A theory about life that I have developed, which many people probably know, is that there is an unbridgeable divide between conscious and unconscious life. In other words, everything that we call ‘conscious’ and ‘unconscious’ exist within the sub-conscious realm of life. Life is just a physical aspect that separates physical entities which have biological systems, for example, finger-nails and brain, from those which don’t, either due to having died previously, or simply because those systems are biologically active. In this paper, I want to argue that there is another realm of life, and it is what I call conscious life, and we will look at some of its characteristics.
Conscious life is characterized by one central paradox: It’s inextricably linked with meaning. Meaning exists throughout history and throughout the world, yet none of it ever seems to make any sense to us. One reason for this could be that meaning has always been seen as a source of anxiety for humanity. Meaning interferes with our behavior and causes us to worry about life and death, thus creating insecurities and anxiety. These insecurities lead to a variety of behaviors that help keep meaning out of sight: war, violence, poverty, and disease.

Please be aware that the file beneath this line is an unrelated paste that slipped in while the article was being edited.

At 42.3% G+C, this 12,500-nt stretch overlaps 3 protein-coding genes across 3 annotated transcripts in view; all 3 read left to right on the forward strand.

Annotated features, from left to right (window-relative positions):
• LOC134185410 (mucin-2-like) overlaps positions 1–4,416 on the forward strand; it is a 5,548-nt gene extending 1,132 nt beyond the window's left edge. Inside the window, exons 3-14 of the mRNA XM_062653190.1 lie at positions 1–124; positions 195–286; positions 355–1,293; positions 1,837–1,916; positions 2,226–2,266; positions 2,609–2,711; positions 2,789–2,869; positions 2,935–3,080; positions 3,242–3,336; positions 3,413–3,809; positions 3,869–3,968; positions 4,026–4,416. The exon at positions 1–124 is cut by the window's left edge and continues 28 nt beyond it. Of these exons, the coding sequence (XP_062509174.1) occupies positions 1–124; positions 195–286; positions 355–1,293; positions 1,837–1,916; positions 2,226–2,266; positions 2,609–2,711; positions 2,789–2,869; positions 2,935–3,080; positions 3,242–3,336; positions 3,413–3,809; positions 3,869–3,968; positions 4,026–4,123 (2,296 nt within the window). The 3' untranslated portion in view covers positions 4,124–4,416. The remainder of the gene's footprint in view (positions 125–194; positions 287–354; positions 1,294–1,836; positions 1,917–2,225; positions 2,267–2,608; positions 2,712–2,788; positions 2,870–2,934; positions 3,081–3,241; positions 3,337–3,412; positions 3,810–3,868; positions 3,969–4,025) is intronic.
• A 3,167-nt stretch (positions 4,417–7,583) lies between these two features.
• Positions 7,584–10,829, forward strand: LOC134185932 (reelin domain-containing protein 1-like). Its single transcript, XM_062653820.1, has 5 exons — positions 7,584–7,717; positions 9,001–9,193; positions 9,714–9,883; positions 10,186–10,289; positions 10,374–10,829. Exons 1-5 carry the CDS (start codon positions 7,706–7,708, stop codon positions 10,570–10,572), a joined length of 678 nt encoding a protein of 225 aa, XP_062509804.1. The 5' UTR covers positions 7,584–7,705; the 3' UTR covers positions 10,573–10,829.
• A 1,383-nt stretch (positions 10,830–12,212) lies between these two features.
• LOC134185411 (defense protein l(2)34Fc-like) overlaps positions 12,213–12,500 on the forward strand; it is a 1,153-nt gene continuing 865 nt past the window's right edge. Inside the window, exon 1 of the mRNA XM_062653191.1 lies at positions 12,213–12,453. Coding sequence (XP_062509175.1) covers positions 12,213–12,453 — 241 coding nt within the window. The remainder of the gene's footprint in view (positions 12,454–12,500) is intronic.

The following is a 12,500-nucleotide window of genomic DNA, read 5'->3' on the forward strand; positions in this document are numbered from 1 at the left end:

The challenge, however, is that meaning doesn’t always fit neatly into our models of the world and ourselves. For example, while most people believe that happiness is rooted in material possessions, in fact happiness is tied into many different factors including, but not limited to, being in a loving relationship, financial security, social network, and health. Meaning can also be in the form of faith, as well as creativity, courage, and other human traits. There is no sense that meaning can be found in a universe where everything happens for a reason. Therefore, one must wonder how it is possible to find meaning in a world where there is no magic, no gravity, and no deities.